As per research published by Hosting Advice, over 56% of employees who felt disengaged at work marked inadequate training as the key reason for it. Over 53% of employees felt that they would be able to perform better at their jobs if they received adequate training.

And over 31% of respondents to the research survey stated that they had to quit their jobs less than six months after being hired. Olivia was one of those last set of employees at her first job out of graduate school.

Olivia had worked with the Peace Corps and United Nations right after studying classic literature at her undergrad college in Boston. She always had an eye for spotting what elements have the highest value in a given system, and based on her observational skills; she did great work at both her organizations.

However, to propel her career goals, she joined a business school and graduated with an MBA in finance. Right after it, she was hired by a Fortune 500 company in the FP&A Division.

Not So Warm Welcome

Olivia was excited about her new role. She planned to deploy her budgeting and financial planning skills at the firm, and later pivot into another non-profit or start her operation.

Little did she know that she will have to take a detour because of a small hiccup at her first job – the firm did not have a cohesive employee onboarding program.

Since there was no induction, Olivia found herself in deep waters right on the first day. She was accustomed to working on a Windows machine while everyone at the firm was using Mac OS so she was not as productive as her teammates despite having great fundamental skills.

She tried raising the matter to the IT team, but she did not know how to use the ITSM system and couldn’t find the time to travel to the other side of the campus and register an issue in person with the IT team.

Another time, she decided to explore the ITSM system to get help to recover an important document that she accidentally while looking for some historical budgeting plans.

But as she wasn’t trained, she could not figure out how to raise a request to the IT team and had to go to her boss for help. Turns out he was also baffled, and then had to call the reception to contact the IT team for a resolution.

Olivia felt that the young and dynamic people working at the firm were a sign of the firm’s open culture. Later she realized it was the aftermath of a very high attrition rate. In less than six months of joining, she also decided to leave the firm.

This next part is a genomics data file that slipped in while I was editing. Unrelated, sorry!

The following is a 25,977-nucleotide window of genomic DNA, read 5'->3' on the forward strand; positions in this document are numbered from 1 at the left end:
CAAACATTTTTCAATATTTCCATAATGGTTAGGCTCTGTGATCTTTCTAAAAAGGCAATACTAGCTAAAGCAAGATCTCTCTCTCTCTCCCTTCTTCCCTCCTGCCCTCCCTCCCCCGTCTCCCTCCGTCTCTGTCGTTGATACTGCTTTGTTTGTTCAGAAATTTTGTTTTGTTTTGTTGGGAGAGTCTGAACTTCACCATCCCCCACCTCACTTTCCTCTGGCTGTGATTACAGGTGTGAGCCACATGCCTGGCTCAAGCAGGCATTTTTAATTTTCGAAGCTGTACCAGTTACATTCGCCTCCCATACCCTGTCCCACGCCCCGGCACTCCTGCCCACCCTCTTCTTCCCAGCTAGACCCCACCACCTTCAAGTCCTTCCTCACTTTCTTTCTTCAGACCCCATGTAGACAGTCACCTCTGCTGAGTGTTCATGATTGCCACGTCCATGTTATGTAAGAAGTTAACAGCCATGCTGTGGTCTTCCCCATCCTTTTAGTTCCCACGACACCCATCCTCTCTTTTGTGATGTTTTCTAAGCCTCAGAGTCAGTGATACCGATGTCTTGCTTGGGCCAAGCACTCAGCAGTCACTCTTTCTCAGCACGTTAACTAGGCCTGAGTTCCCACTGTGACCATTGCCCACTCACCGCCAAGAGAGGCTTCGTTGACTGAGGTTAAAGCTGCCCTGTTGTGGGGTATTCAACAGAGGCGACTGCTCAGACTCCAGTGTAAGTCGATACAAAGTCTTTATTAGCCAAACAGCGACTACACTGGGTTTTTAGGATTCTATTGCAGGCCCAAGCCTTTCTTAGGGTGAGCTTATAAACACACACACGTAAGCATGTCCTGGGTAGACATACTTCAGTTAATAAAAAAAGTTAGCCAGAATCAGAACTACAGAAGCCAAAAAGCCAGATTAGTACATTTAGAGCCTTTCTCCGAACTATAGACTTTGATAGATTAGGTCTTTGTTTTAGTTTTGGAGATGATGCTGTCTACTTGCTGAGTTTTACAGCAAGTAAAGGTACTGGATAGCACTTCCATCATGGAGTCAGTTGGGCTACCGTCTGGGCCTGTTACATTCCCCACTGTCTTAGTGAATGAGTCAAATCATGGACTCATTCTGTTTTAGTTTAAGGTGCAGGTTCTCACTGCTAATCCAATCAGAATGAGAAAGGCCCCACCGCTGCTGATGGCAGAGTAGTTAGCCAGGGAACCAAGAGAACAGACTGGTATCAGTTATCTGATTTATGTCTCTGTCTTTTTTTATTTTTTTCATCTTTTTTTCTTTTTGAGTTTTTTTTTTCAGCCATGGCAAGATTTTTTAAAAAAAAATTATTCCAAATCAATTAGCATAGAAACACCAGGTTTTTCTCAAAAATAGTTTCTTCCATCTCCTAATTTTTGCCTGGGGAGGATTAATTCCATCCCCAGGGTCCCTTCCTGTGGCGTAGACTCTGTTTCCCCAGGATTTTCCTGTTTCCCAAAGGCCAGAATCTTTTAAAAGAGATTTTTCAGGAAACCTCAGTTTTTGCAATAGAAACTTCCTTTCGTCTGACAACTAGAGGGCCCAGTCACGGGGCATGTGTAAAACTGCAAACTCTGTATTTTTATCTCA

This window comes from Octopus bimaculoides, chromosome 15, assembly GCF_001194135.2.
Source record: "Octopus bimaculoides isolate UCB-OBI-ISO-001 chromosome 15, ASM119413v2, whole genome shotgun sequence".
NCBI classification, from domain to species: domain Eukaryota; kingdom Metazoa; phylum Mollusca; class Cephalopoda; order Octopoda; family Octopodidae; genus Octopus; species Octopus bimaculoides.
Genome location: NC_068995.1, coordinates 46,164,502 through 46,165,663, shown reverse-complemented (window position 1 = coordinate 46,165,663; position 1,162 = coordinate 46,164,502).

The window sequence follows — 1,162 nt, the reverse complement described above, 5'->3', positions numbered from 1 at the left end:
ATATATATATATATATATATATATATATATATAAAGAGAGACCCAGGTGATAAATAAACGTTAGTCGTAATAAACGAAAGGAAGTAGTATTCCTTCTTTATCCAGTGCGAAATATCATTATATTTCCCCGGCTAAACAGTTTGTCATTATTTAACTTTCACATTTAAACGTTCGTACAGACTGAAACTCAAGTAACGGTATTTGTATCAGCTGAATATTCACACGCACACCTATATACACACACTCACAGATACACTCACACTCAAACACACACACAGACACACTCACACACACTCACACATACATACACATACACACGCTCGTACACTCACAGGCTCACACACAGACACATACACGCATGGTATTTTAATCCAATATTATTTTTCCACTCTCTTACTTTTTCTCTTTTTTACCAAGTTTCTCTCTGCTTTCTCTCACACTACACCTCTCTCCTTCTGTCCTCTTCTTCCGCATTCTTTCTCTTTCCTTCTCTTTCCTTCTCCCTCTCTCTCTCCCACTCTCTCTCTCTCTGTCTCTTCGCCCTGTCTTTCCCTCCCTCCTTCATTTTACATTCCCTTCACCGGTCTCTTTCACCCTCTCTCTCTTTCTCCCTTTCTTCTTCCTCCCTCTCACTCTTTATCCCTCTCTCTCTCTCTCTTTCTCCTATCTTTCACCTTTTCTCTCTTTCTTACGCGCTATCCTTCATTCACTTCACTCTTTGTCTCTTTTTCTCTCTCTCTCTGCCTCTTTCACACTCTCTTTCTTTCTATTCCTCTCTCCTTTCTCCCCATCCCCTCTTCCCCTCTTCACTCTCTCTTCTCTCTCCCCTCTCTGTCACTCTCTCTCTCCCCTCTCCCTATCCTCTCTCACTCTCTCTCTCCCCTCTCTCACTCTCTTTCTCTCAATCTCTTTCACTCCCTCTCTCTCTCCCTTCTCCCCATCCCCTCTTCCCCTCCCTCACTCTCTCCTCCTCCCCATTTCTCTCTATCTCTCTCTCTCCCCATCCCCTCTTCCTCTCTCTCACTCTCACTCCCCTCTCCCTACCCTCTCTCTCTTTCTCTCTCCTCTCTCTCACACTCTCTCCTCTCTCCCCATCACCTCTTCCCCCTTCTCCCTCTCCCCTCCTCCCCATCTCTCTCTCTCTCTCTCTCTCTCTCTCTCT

If You Want To Fly, You have to go through Onboarding

Fortunately, she found an opening relevant to her profile at another firm and immediately took the job. At her new job, she was relieved to know that there was a proper induction planned.

To her surprise, every day, she would get automated emails from the firm, telling her more about the culture and facilities at the premises. She even got an email from the IT team directing her to important links in the Knowledge Base. The HR Team had also sent her forms via email, and she had to fill the data digitally.

Understanding that all the processes were automated using an ITSM tool, Olivia could sense the significance of efficiency in the firm. On her first day of joining, she was shown how to use the ITSM system for onboarding processes.

It already had her account created, and since she was new, the IT and HR teams gave her a guided session on how to operate it. She also learned how to communicate with other teams, access information, ask for authorization, and update data – all integrated into a seamless system.

As a test of the organization, she would ask everyone she met about how long they had been with the firm. Over 75% of them said they had been at the firm for over half-a-decade and were happy to continue. She took a sigh of relief and was happy with her new role, finally!

Leveraging ITSM for Creating Onboarding Plans

As we see from Olivia’s experience, a largely automated plan can be created using an ITSM solution to help employees perform well on their jobs from the minute they enter the office. Using a Service Catalogue can be a great way to achieve this.

With the right ITSM tool in place, a licensed service-provider who generally happens to be the HR director in most cases can set up tasks and workflows for every stage of the onboarding process.

Understanding and defining a Service Catalogue is quite easy. If you have the right authority, you can create a concurrent or conditional task assignment that takes into account the sequential inputs entered by the user.

For instance, a conditional task may answer questions like – does an employee need a new computer system? If yes, will it be a Mac or a PC? And so on.

Depending on the data, the IT team will get the notification for the inventory, the HR team will take care of the documentation, and the entire authorization process will be automated using a simple Service Catalogue-driven onboarding process. It also gives you the traceable data points to ensure all software and hardware licenses are taken care of in due time.